When you switch to a plant-based diet or any new way of eating, it's not normal to lose your period. Going plant-based for your health can impact your body in unexpected ways, most of them positive, such as lowering your markers for major lifestyle diseases, but losing your period is neither healthy nor normal. It can happen if someone does not eat enough calories or engages in excessive exercise, and female track athletes at the high school level experience abnormal periods more than half of the time, but this is not considered a healthy byproduct of running.

Plant-based diets are healthy for all age groups, but teens, especially, need to ensure their meals are well planned to include the nutrients they need for normal growth and development, and that includes regular menstruation. Amenorrhea is the term that doctors use when someone hasn't had their first period by age 16 or experiences an absence of three or more periods after starting menstruation.

Why you might lose your period on a plant-based diet

There are a number of scenarios where people may experience amenorrhea while eating a plant-based diet. Experts explain why this may happen and what you can do about it.

Not eating enough calories

Amenorrhea can happen on any kind of diet, but it can be more common among those switching to a plant-based diet if they eat too few calories. "Unintentionally, people could be decreasing their caloric intake when transitioning to a plant-based diet, which may cause someone to lose their period,” says Tracy Lockwood Beckerman, registered dietitian and author of The Better Period Food Solution.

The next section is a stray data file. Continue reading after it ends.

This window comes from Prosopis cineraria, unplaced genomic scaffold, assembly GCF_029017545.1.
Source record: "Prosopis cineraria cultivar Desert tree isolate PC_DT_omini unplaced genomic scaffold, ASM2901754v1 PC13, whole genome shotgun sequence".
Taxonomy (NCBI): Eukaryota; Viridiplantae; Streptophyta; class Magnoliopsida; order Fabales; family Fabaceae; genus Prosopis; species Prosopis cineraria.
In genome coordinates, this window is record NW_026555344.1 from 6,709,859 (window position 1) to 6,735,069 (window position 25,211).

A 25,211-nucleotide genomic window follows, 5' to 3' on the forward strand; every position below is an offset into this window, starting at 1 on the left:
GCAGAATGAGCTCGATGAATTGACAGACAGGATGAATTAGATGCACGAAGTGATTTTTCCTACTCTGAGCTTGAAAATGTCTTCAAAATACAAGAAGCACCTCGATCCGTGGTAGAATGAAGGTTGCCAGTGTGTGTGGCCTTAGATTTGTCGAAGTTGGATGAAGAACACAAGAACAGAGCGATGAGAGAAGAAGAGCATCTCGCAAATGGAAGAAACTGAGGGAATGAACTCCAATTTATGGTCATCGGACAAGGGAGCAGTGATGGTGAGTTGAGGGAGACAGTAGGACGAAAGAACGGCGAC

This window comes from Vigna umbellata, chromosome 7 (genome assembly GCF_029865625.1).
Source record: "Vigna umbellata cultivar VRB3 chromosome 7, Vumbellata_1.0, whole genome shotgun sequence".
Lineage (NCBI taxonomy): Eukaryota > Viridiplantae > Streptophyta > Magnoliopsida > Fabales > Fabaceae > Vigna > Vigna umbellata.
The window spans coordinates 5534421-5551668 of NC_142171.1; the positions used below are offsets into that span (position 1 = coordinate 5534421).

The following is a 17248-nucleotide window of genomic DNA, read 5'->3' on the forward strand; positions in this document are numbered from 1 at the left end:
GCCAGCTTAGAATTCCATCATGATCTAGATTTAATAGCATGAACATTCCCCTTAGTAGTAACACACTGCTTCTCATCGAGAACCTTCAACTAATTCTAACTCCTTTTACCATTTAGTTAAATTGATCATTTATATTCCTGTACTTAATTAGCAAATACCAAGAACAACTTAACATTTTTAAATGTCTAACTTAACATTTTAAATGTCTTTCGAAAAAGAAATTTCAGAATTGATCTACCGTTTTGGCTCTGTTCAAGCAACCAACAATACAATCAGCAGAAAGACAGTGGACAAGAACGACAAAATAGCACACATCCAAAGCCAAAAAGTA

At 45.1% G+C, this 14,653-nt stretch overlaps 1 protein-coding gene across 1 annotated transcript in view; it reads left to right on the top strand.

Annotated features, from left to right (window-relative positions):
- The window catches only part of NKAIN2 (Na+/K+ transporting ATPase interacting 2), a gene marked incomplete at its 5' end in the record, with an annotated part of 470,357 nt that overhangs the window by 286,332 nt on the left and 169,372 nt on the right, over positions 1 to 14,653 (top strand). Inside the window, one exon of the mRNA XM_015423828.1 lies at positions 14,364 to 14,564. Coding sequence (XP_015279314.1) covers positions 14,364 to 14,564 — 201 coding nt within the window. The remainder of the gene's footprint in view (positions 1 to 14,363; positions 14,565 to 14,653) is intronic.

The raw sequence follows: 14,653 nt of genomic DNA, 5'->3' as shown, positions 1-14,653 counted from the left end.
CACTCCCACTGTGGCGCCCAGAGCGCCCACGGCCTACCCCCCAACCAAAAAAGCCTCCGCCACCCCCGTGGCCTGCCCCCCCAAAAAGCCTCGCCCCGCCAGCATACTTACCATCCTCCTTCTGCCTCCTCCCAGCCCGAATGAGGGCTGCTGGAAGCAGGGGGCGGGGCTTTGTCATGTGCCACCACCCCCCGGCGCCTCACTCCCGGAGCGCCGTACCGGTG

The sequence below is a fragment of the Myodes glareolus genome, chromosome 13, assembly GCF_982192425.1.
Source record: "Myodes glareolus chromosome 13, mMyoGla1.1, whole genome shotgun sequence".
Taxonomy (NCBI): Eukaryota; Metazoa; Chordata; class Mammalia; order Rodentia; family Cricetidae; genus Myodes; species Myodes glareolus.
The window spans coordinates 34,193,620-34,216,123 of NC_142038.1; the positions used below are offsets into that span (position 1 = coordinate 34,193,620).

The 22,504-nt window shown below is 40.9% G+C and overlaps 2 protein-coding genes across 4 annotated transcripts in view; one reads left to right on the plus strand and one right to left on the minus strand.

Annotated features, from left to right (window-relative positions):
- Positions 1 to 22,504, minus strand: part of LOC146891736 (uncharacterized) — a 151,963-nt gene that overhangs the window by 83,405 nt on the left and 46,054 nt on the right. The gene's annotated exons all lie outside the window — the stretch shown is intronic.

Animal foods, such as meat and dairy, tend to have more calories than their plant-based counterparts. If someone eats the same volume of food on a plant-based diet they are likely to take in fewer calories. Three 3 ounces of chicken has about 204 calories, whereas three ounces of tofu has 64 calories, so switching to plant-based foods may mean that someone is only getting a fraction off the calories they were consuming on a diet of meat and dairy.

Eating enough calories for weight maintenance sends a signal to the brain to secrete hormones that tell the ovaries to release reproductive hormones necessary for your monthly cycle. Without enough calories, the body prioritizes sending energy to other organs, and the reproductive cycle temporarily shuts down. “The body needs ample calories to trigger a period, so if someone sharply reduces their caloric intake or quickly loses weight while following a plant-based diet, their period may subsequently come to a pause,” says Beckerman.


Reducing calories on a plant-based diet coupled with excess exercise can increase the risk of losing your period, says Beckerman. “If someone is making a lifestyle change of switching to a plant-based diet, it’s possible that their exercise routine was also modified – and amped up – which could lead to a paused cycle.”

Excessive exercise, whether accompanied by reduced calorie intake or not, can cause the body to produce more stress hormones, which can interfere with the production of reproductive hormones and affect someone's menstrual cycle.

Menstrual irregularities are known to happen among 54 percent of high school track athletes, according to studies, and 'the female athlete triad' is a medical condition often observed in physically active girls and women, involving low-calorie diets that may include disordered eating, menstrual dysfunction, and low bone mineral density.

Disordered eating